Hello and welcome to my new series: #demystifyIT!
I’m a career changer and I remember how limited my knowledge was when I was just starting in IT 11 years ago: which role to choose, what I could be good at?
Is programming the only ‘right’ career to follow?
What if I’m not technical enough?
The idea behind is it to show you that tech is beautiful, and there’s a place for everyone!
This week I’d like to introduce you to my amazing colleague Oana Turnea and her “career in tech” journey. You’ll also have a chance to learn more about her role as a Technical Writer!
Ela Mościcka: Hi Oana! It’s a pleasure to have you as my first guest in the #demystifyIT series! Can you tell us more about yourself and your current role (where are you based, role name and what do you exactly do – it might be a mystery for some people 😉 ).
Oana Turnea: Hi! I’m Oana. Oana Turnea to be more exact, and I love talking and writing.
I live in Romania, in the Bucharest’s metropolitan area since 2003. I moved here when I got in at the Bucharest University and this is the place where I lived the longest period of my life.
My current role is that of a Technical Writer. I was lucky and blessed to be accepted in one of the greatest teams in Microsoft company, Teams Engineering.
Although I graduated the Faculty of Letters and Literature, my whole career path was in IT.
In 2008 I joined an international company as a support desk analyst. For 5 years I’ve been through all stages of customer support until my manager noticed my writing skills and passion to organize.
In 2013 I was promoted in the role of Knowledge Specialist, handling the content and documentation database for a tool used by travel agents. My path changed at that time, but my advantage was that I had a strong knowledge of the tool.
In 2015 I took a break, giving birth and taking care of my son.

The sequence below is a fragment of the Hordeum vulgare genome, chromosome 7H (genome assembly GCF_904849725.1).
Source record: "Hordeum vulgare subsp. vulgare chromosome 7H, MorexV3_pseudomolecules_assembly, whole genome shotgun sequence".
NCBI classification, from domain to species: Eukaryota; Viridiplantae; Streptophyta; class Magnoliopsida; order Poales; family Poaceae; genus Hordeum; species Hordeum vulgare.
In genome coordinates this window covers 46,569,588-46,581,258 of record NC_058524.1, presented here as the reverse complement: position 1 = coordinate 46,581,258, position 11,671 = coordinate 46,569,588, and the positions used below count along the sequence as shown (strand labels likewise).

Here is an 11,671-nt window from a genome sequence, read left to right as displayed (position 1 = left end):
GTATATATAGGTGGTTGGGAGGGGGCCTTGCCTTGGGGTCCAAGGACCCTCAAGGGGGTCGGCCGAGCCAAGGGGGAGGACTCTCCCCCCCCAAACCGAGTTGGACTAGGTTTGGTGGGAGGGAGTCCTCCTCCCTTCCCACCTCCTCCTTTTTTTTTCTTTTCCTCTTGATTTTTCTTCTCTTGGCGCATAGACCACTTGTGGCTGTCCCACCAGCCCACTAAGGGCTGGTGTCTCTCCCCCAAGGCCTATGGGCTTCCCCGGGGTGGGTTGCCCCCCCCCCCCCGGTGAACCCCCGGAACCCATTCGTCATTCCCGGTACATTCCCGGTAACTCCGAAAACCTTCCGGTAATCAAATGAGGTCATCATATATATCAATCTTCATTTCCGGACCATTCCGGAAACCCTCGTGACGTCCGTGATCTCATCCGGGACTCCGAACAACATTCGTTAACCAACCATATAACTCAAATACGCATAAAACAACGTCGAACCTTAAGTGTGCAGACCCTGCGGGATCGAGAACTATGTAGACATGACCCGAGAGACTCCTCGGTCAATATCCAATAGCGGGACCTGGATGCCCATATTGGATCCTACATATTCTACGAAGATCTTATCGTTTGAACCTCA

In the summer of 2016, I was crazy and bold enough to apply for a role at Microsoft. I had a low self-confidence, and it was a wonder for me when they sent me an offer.
It was a vendor role, Content Editor, for the Microsoft Partner Network team of advisors. I was having the same tasks as before: editing existing content, writing new content, joining meetings, and chasing SMEs.
Due to organization changes, in 2019 I joined another team at Microsoft, as an Instructional Designer. This was a great experience which opened my mind towards different areas of connecting with the audience. There is such a big difference between the two roles, and I noticed people often confuse the tasks and responsibilities of these roles.
In April 2020 I left Microsoft and joined Oracle as a Technical Writer. Again, I had the odds on my side, and I joined a great team! It was all even more technical for a literature graduate. I was under the impression I have no clue what I am doing but apparently, I was doing a good job as my projects got more diverse. I collaborated with people from different teams, managers, product owners, project manager, engineers.
The role of Technical Writer is still a mystery to many organizations. The past two years have changed the general opinion but there is a long way to reach a more transparent and clear definition.
It’s not the nature of the role that confuses, but the different applicability.
In my path I noticed two major flavors of this role, which is not such a big mystery, as others confirm it as well:
A. This role is that of an engineer with good organizational and writing skills.
B. This role is held by a good language and organization passionate with a clue of what IT field is about.
I’ve always been in the second category. This structure is more of a reference to the origins of a Technical Writer inside an organization. But at the same time it’s a guide on what tasks Technical Writers have.
Don’t get me wrong! It’s not enough to check 3 lines on a list and you qualify to the role. As with all roles, it’s about exercise. It’s about getting the big picture and making your own way through the web of IT and all its wires.